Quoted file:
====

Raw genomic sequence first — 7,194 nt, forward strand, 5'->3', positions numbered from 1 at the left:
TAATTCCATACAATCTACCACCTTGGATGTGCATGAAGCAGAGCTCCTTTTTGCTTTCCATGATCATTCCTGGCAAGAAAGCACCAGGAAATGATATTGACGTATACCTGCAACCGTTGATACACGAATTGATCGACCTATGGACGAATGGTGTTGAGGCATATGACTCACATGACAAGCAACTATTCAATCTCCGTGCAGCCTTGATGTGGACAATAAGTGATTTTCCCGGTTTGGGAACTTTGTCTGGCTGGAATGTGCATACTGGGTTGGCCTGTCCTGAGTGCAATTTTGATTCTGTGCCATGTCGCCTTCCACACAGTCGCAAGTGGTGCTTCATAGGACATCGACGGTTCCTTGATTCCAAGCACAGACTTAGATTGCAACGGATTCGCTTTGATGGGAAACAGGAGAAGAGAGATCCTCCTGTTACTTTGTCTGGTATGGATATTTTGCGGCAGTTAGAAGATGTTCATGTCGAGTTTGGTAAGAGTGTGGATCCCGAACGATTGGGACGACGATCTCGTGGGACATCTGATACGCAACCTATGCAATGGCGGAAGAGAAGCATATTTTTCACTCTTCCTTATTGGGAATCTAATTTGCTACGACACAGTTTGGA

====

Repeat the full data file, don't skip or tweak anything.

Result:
Raw genomic sequence first — 7,194 nt, forward strand, 5'->3', positions numbered from 1 at the left:
TAATTCCATACAATCTACCACCTTGGATGTGCATGAAGCAGAGCTCCTTTTTGCTTTCCATGATCATTCCTGGCAAGAAAGCACCAGGAAATGATATTGACGTATACCTGCAACCGTTGATACACGAATTGATCGACCTATGGACGAATGGTGTTGAGGCATATGACTCACATGACAAGCAACTATTCAATCTCCGTGCAGCCTTGATGTGGACAATAAGTGATTTTCCCGGTTTGGGAACTTTGTCTGGCTGGAATGTGCATACTGGGTTGGCCTGTCCTGAGTGCAATTTTGATTCTGTGCCATGTCGCCTTCCACACAGTCGCAAGTGGTGCTTCATAGGACATCGACGGTTCCTTGATTCCAAGCACAGACTTAGATTGCAACGGATTCGCTTTGATGGGAAACAGGAGAAGAGAGATCCTCCTGTTACTTTGTCTGGTATGGATATTTTGCGGCAGTTAGAAGATGTTCATGTCGAGTTTGGTAAGAGTGTGGATCCCGAACGATTGGGACGACGATCTCGTGGGACATCTGATACGCAACCTATGCAATGGCGGAAGAGAAGCATATTTTTCACTCTTCCTTATTGGGAATCTAATTTGCTACGACACAGTTTGGA